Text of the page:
Collaboration That’s Disruptive? Let’s Do That

tsahileventlevi-disruptive-collaborationDisruptive Collaboration

by Terry Heick

On Collaboration As An Industry

Hopefully we can agree that education–as it exists–isn’t good enough. I know this is a tired argument, but it’s an underlying assumption of this concept: education needs reform. Iteration. Evolution. Transformation. Whatever word reflects the level of urgency you’d assign it all.

It’s curious that in seeking this evolution, we turn to the product of the system rather than the systems themselves. We criticize the egg instead of understanding the chicken. Of course, the bits and pieces–the gears–of that chicken are complex to the point of obscurity. This makes self-correction through iteration–the current model for ed reform–a challenge.

And this in lieu of so much creativity and knowledge and expertise out there because these same experts get behind the machine and push. We seek approval from the same power holders and institutions that nod their heads yes or shakes their heads no, not realizing it is their way of thinking that got us in this mess. We seek change not just from within, but from above.

In response, we need collaboration between and across innovators and experts that is disruptive even if it’s simple for the sake of disrupting. Make noise. Draw attention. Walk into a movie theater and scream “fire!” Unplug the television. Turn off the WiFi, because this whole thing isn’t getting anywhere quickly.

Disruption in general is about unsettling, and is often thought of in terms of chaos. Disruptive collaboration is working together to force change. It’s the artful unsettling of that which has become inartistic. Reconfiguring systems that can no longer see themselves, or replacing them altogether. It’s about shifting the locus of control.

On Collaboration In Thought

We could talk about helping our students collaborate disruptively–and we should–but most immediately, this is about teaching and learning.

As educators, we should first want our thinking disrupted–taken apart and criticized and handed back to us in pieces. And not as contrarians, but equal partners seeking to understand one another.

We should seek collaboration that torpedoes our ideas–and the ideas of the power holders up top that have shut off their innovation trying to please the folks above them–and then emerges on the other side a kind of hybrid of what we think together. And then want it all to disappear and only come back to us in bits and pieces that we can’t recognize as my thinking, but only thought.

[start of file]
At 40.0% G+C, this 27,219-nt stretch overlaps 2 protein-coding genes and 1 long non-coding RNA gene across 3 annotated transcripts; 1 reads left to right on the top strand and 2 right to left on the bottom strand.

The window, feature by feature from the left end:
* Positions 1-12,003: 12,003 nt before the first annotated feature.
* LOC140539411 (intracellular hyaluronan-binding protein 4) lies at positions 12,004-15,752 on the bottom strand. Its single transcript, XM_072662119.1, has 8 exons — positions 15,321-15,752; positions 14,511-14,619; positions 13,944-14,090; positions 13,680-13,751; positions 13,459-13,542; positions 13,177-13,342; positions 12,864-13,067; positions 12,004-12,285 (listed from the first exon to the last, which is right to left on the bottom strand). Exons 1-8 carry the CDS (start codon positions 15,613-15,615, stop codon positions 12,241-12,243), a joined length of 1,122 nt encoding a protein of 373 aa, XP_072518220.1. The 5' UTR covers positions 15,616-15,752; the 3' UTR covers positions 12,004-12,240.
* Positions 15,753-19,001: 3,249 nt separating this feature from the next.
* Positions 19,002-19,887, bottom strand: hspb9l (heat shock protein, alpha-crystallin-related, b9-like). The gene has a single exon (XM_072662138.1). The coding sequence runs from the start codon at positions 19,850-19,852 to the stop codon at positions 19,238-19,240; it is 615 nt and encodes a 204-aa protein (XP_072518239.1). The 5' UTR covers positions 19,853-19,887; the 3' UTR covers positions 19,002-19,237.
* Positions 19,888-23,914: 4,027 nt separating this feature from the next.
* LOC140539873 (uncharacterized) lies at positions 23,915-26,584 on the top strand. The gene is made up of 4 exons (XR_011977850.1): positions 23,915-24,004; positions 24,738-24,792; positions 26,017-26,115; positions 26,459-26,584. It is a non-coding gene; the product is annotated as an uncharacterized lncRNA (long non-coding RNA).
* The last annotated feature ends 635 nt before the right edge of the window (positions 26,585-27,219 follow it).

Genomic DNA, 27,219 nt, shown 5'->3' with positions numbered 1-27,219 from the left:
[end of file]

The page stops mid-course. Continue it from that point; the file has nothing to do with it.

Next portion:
We should want to stop seeing ourselves or the people we collaborate as having ideas, but ideas having people so that the stink of bias and diplomacy and friendliness and compliancy is swapped for careful thinking that actually stands a chance to survive the whole clumsy process.

And once these ideas are articulated and broken apart and transparent and nobody’s thinking, let’s color them with the wonderful stain of idea exchange so that we can own them as a whole thing ourselves. And then we can produce something of worth together.

On Collaboration & Its Products

We should want the product of our collaboration to be disruptive, too. Existing systems already have their own momentum and don’t need our help. They don’t need our hashtags or likes or affection. They’ve yielded the context that necessitates our collaboration to begin with.

If you want to go fast, go alone; if you want to go far, go together. So let’s build something that offers viable alternatives for everyone–especially those marginalized by the system that exists. Let’s stop demanding rigor and accountability, and instead create something ourselves that is scalable beyond the walls of your school, or the reach of the concept of “academia” that continues to haunt learning everywhere.

Something that thinks not in a pattern of school->curriculum–>content–>proficiency, but instead person–>learning–>knowledge–>lots of people–>lots of learning–>social capacity–>wisdom.

Let’s connect and build something that doesn’t serve you or the past or what’s already here but others and the here and now. Let’s build something we’ve never had–and do so by empowering everyone that’s a part of this.

Something that isn’t built to make your school or classroom spin faster, but rather is built for the real work of understanding something.

Disruptive Collaboration; Image attribution flickr user tsahileventlevi


  • Jesse Martin says: